Along the river Zêzere
The river Zêzere winds its way between the high serras and mountains, scented by the dense wild pine vegetation and forging spectacular landscapes.
Five slate villages are nestled harmoniously within this idyllic setting, that we invite you to visit. Following the river Zêzere from North to South, we begin in the village of Barroca. Observe the ancient watermills and cross the footbridge in order to admire the engravings that were inscribed into the rocks several thousands of years ago by the ancestors of the local inhabitants. If you’re interested in such topics, visit the Casa Grande, that houses the Slate Villages Promotional Centre, and ask for information about the Pinhal Interior Rupestrian Art Route.
In Janeiro de Cima, you’ll discover a sound that you’ve probably never heard before – looms driven by experienced hands as they create linen articles in the Casa das Tecedeiras. Next to the riverbank, relax on the riverside beach and observe the wooden boat. This is a replica of the boat that once established the only connection between the two banks, taking people to the other settlement that, due to its lower elevation, was called Janeiro de Baixo. Admire the ingenious manner in which the Watermill is built, carved into the rock side, making the most of the narrow, natural space.
Further downstream, the river Zêzere is much calmer, as it flows towards the peaceful environment of the Albufeira do Cabril dam. Stretching along the hill overlooking the river, Álvaro is one of the “white villages” of the Slate Villages Network - known as such because its stone walls are covered in white plaster. Visit the rich, religious heritage, that once pertained to the religious orders who lived here for many centuries. Make sure to sample the delicious "cabrito estonado" (peeled roast kid), one of the zone’s gastronomic specialities.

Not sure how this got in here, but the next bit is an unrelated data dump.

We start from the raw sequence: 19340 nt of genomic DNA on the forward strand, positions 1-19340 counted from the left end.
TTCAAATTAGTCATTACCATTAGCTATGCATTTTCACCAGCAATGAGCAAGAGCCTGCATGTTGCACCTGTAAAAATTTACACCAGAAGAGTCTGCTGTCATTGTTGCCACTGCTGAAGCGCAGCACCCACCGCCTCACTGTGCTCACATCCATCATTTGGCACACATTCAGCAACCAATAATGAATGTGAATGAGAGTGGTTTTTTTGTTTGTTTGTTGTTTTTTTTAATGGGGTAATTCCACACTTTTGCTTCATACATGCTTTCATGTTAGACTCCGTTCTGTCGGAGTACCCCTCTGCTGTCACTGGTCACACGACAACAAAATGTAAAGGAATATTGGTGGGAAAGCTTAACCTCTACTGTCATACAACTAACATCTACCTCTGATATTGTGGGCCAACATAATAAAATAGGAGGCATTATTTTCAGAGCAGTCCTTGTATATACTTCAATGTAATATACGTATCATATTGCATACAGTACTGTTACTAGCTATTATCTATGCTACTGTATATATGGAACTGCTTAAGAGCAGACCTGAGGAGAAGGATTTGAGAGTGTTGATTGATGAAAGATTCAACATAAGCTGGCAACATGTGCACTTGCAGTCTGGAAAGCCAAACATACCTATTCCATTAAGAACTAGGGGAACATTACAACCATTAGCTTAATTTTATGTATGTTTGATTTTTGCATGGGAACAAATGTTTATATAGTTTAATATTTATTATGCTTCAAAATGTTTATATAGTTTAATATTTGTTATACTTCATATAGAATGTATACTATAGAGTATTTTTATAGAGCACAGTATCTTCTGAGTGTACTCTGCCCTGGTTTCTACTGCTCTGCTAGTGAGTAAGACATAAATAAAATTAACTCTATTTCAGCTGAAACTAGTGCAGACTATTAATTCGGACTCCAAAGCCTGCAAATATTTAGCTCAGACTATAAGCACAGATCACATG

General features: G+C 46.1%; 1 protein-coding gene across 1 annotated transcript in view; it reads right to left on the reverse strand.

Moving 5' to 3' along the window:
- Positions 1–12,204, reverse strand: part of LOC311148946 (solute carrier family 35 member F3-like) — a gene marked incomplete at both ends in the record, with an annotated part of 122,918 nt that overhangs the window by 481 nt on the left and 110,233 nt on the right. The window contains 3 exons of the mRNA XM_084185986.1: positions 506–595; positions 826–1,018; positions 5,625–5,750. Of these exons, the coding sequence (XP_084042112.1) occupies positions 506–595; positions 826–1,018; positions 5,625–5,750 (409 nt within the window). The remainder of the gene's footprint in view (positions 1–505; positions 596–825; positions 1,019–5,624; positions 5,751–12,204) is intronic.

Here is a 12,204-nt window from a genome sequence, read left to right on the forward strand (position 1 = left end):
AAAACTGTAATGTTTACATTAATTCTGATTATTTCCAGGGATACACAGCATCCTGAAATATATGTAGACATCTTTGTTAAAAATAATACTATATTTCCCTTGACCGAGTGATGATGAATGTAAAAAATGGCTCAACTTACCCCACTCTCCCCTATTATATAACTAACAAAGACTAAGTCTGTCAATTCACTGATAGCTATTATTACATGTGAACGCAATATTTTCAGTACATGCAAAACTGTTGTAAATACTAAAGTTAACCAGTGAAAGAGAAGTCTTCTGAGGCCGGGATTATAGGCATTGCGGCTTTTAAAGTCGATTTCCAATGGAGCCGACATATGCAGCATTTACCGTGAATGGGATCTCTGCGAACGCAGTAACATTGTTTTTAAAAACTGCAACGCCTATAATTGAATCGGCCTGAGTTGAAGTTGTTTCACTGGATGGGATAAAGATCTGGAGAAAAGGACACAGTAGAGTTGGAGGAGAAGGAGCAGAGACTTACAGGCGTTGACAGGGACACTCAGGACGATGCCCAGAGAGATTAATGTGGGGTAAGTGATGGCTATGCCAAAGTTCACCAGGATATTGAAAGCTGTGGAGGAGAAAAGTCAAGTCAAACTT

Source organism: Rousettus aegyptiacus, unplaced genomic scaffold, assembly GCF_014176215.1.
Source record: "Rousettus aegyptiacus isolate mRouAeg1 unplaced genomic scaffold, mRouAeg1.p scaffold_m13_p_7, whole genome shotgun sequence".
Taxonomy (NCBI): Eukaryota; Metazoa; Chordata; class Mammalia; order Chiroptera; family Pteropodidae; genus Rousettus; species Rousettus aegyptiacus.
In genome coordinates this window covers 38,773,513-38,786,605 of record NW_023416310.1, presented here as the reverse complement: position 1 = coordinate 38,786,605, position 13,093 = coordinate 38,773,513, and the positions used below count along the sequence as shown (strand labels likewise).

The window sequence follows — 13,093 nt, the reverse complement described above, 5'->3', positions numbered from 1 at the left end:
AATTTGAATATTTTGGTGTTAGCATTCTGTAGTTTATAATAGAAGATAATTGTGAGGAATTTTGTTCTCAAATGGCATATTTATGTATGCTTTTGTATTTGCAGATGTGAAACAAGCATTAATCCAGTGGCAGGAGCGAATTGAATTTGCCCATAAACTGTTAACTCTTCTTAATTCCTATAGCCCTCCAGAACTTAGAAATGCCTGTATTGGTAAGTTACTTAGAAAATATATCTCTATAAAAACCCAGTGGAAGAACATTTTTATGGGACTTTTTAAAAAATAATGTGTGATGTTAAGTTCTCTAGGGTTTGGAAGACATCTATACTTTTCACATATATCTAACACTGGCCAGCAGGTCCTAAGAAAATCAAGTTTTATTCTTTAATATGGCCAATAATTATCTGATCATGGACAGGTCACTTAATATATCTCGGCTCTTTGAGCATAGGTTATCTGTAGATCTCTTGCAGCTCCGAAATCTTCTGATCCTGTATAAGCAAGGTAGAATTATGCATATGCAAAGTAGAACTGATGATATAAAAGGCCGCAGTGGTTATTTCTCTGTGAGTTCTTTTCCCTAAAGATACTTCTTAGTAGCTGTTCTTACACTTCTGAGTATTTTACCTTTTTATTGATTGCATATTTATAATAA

In Pedrógão Pequeno, the river flows into the Cabril dam, an ideal leisure spot. In the white village, that displays noble architecture, there are many monuments to discover in a landscape that culminates in the old Filipina bridge, once again linking the banks of the River Zêzere.
Across the river, Mosteiro lies at the bottom of a valley on the right bank of the Ribeira de Pena. The water, once used by the people in mills and sluices, now delights those summer visitors to its river beach, which blends perfectly into the landscape, and maintains a rural character, complete with an old wine press turned into a bar.